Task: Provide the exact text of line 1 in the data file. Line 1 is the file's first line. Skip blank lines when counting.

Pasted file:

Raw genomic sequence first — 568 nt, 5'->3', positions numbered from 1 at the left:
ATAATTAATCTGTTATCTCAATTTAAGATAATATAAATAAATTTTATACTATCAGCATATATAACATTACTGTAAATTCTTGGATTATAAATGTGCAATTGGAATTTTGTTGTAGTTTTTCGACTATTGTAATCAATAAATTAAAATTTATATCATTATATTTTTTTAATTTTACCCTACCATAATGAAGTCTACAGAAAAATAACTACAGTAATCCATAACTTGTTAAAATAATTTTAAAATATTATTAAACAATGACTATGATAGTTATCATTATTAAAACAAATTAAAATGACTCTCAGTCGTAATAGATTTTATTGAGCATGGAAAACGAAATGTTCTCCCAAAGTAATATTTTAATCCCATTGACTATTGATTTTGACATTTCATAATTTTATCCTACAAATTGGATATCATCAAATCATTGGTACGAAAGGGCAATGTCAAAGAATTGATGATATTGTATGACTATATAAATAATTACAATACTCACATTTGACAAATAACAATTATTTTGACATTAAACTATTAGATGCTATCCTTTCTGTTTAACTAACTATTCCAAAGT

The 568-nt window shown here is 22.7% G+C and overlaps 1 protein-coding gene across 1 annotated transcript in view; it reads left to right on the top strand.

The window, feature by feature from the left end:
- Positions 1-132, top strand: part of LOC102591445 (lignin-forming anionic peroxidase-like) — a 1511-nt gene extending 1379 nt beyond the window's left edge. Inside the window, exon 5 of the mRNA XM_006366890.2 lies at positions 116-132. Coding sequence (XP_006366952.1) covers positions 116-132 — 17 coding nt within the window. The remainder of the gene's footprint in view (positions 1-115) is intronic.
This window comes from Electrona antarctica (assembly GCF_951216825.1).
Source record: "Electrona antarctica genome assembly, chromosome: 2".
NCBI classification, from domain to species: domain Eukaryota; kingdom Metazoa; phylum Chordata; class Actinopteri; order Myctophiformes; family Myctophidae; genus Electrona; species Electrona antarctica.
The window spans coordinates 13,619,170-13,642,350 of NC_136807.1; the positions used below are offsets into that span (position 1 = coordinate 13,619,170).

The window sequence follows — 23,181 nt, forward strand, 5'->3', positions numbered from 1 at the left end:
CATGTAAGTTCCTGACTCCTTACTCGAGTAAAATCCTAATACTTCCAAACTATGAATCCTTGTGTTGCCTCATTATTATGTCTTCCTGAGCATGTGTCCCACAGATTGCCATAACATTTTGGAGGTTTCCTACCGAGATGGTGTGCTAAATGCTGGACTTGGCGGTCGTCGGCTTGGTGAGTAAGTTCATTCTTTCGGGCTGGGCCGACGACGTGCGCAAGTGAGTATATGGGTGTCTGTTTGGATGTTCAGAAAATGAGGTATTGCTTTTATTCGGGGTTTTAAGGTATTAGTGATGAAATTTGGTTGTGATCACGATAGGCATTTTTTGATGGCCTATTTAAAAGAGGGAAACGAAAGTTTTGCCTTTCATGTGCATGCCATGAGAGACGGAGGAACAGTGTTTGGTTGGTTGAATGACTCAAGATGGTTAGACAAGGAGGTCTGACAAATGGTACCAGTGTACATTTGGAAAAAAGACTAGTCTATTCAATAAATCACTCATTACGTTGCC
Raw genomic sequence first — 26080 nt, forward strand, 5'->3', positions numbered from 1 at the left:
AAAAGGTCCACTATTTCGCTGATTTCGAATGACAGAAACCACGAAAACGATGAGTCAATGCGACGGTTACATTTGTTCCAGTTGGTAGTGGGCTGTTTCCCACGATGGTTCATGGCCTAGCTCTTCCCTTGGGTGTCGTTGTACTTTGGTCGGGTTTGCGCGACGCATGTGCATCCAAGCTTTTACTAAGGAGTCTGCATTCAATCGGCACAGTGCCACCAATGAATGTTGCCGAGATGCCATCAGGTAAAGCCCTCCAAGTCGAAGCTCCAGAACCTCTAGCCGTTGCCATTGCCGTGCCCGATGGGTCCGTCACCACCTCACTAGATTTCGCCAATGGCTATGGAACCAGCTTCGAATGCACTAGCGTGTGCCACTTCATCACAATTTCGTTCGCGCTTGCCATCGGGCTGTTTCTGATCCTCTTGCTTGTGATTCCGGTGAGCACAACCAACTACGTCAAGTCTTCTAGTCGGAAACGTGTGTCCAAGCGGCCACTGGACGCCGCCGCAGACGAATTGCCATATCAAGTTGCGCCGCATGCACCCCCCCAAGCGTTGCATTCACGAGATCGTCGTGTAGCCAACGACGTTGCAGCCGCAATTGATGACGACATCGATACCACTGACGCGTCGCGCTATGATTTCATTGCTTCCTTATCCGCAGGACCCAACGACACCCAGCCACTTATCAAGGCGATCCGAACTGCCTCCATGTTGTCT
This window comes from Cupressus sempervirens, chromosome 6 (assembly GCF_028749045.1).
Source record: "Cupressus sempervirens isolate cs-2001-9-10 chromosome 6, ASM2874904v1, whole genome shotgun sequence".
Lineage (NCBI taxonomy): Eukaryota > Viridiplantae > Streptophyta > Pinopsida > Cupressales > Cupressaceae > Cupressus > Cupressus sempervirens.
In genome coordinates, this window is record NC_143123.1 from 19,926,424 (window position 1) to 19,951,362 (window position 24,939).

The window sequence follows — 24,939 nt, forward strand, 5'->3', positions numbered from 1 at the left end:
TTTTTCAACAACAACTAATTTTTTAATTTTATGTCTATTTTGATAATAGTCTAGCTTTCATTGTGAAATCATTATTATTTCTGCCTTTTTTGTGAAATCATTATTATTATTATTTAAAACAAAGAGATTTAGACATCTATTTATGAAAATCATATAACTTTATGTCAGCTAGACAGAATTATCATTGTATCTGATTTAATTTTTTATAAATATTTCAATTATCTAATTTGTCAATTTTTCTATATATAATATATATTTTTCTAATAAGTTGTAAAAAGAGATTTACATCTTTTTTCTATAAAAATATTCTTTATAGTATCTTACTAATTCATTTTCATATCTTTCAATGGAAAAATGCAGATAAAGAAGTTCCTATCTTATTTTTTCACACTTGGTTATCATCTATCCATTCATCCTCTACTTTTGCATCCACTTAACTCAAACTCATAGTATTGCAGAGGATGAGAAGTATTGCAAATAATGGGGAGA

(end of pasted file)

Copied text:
Raw genomic sequence first — 568 nt, 5'->3', positions numbered from 1 at the left: